The islets themselves should be left uninhabited, and no more naval surveillance installations should be erected there by Japan. Gradually, all naval exercises surrounding the islets should be halted.

There was a time, not so long ago, when the European Union's enlargement gave rise to speculation about the decline of nation-statehood in favour of multi-national economic integration. The Sino-Japanese maritime dispute over such a small territory is a reminder that, elsewhere in the world, nation-statehood still matters a great deal. Populist streaks of nationalism can also often hijack longer-term foreign-policy agendas.

Both China and Japan stand to lose an awful lot if they surrender to such populist pressures. Rather than dismiss the lessons of European integration offhand, or discount the Taiwanese experience, both China and Japan should work harder towards closer economic collaboration. They should avoid letting contested sovereignty over small islets hijack East Asia's economic miracle.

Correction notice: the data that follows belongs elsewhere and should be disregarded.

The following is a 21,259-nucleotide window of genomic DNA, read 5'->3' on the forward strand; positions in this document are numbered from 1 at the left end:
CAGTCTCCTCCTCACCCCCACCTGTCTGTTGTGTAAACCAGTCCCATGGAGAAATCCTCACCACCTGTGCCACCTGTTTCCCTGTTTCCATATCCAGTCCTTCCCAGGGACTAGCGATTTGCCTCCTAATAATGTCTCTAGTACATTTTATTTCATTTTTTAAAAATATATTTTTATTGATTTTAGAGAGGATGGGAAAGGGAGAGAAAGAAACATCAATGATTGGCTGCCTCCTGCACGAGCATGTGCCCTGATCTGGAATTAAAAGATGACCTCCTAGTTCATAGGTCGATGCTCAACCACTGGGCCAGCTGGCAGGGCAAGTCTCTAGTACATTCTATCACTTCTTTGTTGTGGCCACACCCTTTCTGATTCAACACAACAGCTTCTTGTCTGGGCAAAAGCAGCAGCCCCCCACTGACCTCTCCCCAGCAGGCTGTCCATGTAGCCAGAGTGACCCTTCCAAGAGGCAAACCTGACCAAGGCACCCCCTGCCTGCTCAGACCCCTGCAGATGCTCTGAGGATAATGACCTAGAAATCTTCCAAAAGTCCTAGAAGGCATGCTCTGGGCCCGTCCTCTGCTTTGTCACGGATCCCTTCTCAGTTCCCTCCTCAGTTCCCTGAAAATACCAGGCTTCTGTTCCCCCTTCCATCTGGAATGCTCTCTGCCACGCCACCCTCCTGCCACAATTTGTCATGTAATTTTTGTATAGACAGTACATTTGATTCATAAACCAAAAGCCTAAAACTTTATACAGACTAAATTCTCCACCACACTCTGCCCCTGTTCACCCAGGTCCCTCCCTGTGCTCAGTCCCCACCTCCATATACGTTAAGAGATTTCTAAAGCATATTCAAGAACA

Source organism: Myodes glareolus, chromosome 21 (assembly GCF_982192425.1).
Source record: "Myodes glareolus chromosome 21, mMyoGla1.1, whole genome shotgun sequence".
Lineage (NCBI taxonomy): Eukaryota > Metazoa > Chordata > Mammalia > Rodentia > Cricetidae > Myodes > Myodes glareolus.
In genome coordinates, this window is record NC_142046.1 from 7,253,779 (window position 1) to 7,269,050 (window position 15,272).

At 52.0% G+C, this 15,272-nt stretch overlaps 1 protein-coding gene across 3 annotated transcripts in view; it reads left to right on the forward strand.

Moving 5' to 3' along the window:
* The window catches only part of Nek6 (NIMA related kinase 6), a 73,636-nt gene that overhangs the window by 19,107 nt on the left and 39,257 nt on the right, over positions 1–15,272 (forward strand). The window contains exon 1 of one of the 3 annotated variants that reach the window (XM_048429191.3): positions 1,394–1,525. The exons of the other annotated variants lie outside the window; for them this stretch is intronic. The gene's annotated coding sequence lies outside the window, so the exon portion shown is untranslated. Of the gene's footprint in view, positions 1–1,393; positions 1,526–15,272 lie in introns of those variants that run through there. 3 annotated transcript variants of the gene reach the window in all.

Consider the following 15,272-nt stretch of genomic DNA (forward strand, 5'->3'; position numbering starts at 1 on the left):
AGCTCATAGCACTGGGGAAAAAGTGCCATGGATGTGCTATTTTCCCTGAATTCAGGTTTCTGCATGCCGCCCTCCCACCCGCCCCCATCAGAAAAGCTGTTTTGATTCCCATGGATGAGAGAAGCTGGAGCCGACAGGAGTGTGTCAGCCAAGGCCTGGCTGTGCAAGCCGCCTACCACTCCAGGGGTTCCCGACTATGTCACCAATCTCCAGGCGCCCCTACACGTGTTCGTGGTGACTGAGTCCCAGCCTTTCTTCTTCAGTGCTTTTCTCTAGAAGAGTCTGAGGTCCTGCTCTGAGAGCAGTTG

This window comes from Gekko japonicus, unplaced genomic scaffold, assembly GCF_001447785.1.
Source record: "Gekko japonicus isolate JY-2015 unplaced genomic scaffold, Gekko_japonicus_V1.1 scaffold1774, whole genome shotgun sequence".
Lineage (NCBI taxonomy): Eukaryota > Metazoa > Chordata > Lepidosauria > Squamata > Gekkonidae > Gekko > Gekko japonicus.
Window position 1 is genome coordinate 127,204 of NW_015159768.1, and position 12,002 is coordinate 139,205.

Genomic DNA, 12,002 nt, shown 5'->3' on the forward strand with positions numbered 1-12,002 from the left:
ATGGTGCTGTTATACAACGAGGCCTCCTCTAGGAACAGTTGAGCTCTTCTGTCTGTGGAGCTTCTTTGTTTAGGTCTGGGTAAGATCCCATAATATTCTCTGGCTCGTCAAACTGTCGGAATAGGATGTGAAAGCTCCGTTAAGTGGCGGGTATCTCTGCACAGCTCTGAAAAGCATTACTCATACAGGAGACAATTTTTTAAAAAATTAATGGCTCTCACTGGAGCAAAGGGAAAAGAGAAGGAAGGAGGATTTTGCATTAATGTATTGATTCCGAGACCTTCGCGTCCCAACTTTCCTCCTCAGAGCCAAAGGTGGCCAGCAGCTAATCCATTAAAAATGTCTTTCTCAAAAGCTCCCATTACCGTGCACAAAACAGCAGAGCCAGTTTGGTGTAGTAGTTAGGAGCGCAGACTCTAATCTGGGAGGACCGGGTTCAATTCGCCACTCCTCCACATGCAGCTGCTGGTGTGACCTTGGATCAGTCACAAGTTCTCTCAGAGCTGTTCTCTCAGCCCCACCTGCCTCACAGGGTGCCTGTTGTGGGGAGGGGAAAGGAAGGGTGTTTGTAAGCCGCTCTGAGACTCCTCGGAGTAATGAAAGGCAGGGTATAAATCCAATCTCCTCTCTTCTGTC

Deng Yuwen is a Beijing-based political analyst and a visiting scholar at the University of Nottingham's China Policy Institute. Niv Horesh is a reader in contemporary Chinese studies at the university


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This article is now closed to comments

Why? Japan makes no claims of China and has no historical relationship with the land mass of mainland China. The two people's are entirely different and have no unification aspirations.